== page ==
Source: The New York Times,
By Souren Melikian
Published; November 19, 2010
NEW YORK — Those who thought of China as a monolithic culture hermetically closed to foreign influence will have to think again after seeing “The World of Khubilai Khan” at the Metropolitan Museum of Art.
This highly important show is about much more than art. Put together by the Met curator James Watt, whose real name is Qu Zhiren, it outlines the portrait of a highly diverse land where non-Chinese groups often played a key role, introducing new concepts, including faiths born far afield, such as Buddhism.
This happened once more following the onslaught of the Mongols, who rushed in from the northwestern steppes around 1237 and finally overran the whole of China in 1276, toppling the Song dynasty in the south.
By then, the Mongols had also invaded the Iranian world. Bringing the two oldest cultures in the East under one rule had an extraordinary impact on China, even if the Mongols themselves were probably not the main actors responsible for introducing outside influences.
In an important introductory chapter to the exhibition book, Mr. Watt dwells on the presence of various Turkic groups in Mongol-occupied China. Some were already present at the northern Chinese court under the Jin dynasty before the Mongol invasion. Others, notably the Tangut and the Uighurs, helped Khubilai — or rather Qubilay Khan as his name is usually spelled in Western historiography — in his bid for absolute power as the Khan of China.
The Turkic groups probably inspired the Mongols with the idea of populating a new city in the heart of China, Xunmalin, with inhabitants deported from Samarqand, the Central Asian Iranian metropolis that had been the capital of the Turkic Qarakhanid dynasty in the 12th century.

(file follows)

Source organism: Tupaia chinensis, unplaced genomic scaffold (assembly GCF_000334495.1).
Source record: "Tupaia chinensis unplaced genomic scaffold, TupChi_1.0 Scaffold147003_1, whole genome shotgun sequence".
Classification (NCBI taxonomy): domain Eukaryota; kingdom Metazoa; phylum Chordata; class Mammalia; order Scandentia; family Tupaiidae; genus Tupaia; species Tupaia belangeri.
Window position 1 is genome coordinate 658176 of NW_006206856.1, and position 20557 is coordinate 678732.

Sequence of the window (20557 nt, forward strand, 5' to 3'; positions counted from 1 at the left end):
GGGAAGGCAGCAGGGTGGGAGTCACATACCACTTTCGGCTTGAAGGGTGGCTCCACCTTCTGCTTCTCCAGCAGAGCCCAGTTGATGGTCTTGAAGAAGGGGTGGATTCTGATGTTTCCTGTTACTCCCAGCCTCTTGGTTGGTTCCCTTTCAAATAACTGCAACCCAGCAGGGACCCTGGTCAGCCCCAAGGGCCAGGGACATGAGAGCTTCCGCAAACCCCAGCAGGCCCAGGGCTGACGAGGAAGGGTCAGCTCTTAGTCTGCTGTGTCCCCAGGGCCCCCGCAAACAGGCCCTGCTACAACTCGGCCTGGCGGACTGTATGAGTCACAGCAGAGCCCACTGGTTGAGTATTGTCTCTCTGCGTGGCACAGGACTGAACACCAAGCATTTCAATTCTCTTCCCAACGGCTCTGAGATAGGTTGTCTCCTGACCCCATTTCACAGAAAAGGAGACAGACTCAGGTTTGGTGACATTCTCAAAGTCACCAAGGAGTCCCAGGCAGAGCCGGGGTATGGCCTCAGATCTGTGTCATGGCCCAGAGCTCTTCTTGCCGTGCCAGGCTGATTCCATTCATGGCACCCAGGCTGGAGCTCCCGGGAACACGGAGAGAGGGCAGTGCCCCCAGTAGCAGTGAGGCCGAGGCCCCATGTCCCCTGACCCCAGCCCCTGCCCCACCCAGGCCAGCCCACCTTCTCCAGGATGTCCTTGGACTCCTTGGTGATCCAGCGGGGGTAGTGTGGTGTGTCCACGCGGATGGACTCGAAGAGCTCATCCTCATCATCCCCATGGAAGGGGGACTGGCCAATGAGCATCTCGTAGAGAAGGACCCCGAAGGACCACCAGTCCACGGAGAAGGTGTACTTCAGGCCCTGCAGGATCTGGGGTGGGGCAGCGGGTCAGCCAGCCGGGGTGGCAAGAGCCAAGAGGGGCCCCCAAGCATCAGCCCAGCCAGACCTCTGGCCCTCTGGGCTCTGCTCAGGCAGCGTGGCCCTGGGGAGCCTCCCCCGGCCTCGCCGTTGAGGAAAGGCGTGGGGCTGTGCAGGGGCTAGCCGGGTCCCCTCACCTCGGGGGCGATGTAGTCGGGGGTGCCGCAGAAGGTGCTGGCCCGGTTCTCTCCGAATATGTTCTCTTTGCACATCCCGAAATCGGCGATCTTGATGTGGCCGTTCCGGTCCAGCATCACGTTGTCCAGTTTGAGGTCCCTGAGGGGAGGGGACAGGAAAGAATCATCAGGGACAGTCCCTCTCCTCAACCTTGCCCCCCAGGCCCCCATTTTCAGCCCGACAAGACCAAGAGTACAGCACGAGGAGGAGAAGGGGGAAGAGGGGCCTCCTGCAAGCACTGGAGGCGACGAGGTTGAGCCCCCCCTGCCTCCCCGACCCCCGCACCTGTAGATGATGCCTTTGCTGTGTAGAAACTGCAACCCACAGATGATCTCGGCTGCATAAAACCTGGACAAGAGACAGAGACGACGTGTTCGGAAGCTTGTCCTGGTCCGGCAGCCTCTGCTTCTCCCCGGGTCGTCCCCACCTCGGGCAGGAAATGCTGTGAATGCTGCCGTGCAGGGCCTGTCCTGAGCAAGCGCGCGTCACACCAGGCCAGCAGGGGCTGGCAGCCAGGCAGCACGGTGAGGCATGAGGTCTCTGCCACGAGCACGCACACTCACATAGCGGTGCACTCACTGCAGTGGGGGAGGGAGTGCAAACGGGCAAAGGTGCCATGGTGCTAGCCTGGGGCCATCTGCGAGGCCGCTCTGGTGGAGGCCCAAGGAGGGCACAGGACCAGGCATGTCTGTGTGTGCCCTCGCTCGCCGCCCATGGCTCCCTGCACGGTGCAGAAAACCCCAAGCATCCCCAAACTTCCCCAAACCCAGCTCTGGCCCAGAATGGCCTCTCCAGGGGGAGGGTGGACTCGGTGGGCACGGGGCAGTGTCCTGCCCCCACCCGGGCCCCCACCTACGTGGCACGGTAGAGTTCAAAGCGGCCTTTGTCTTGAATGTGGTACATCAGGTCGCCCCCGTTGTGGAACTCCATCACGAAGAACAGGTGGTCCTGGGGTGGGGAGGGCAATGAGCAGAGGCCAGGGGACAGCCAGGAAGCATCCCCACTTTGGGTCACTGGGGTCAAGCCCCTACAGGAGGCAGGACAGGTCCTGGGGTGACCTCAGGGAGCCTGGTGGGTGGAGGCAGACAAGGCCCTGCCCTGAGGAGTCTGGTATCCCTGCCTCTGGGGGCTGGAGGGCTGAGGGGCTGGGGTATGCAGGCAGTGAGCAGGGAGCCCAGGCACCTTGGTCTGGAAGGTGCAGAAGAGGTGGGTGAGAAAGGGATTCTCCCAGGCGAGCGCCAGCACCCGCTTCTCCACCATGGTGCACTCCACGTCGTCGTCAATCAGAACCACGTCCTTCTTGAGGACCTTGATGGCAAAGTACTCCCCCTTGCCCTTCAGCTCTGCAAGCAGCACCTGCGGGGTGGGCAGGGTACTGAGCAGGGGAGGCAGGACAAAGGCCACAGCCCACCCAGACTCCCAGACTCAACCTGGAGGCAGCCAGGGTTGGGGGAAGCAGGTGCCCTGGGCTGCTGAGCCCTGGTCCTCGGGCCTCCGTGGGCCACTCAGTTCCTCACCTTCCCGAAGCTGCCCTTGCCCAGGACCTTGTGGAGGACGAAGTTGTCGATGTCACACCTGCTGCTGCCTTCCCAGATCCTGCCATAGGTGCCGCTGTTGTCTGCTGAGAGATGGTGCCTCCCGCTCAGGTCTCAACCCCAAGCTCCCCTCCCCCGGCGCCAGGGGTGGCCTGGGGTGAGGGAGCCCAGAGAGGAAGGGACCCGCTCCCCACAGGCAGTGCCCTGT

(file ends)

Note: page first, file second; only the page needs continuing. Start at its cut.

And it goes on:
The eclectic Mongols themselves were simultaneously drawn to the Tibetan brand of Buddhism and to Iranian court traditions.
Qubilay, born of a Turkic princess from the Kerait community, which had adopted Nestorian Christianism, was brought up as a Christian but eventually turned to Buddhism. At his request, the Tibetan lama Phagspa devised the alphabet that in 1269 became the official Mongol script in China, while in Iran the Uighur script prevailed in documents issued by the Mongol Ilkhans.
The artifacts of the Mongols themselves, of which the remarkable craftsmanship has been revealed by recent excavations, do not appear to have had any impact on Chinese art. Interestingly, Mongol metalwork betrays twin poles of attraction to China and Iran long before the Mongol invasions.
A bowl and stand of the late 11th or early 12th century reproduce Chinese shapes, while a shallow cup with a broad thumb-rest concealing the ring-handle interprets an East Iranian model. Once in China, the Mongol ruling class remained as eclectic as ever.
In some cases, Chinese tradition was followed. A senior official at the court of Qubilay, Yelu Zhu, was buried with his wife in present-day Beijing, elevated by the Mongols to the rank of capital under the name Dadu. Yelu’s funerary chamber, excavated in 1998, yielded two masterpieces of Chinese animal sculpture. A horse striding clouds and a reclining dog have the enigmatic animal smile already noticeable in sixth century A.D. gray earthenware figures.
In the ethnically diverse court entourage, jewelry was influenced by far away Iran. The gold filigree ornaments with turquoise-colored insets found in the tomb of an official called Shi Gang are derived from Iranian models. Shi Gang’s father was Chinese but his mother came from the north Asian Jurchen people. An epitaph in the tomb further reveals that his wife belonged to the Turkic Kerait community. The hairpin, the earring and the two rings recovered from the funerary chamber were hers.
Shi Gang’s father had had four spouses. One was Chinese, two were Jurchen and one was Korean. Another large tomb in the Shi family burial ground yielded a Korean celadon porcelain jar of the 13th century.
While multiple artistic traditions attracted the Mongol court’s attention, Chinese scholars invited bronze makers to turn to the distant past of China for inspiration. Some in the Mongol aristocracy who were drawn to Chinese culture followed this trend.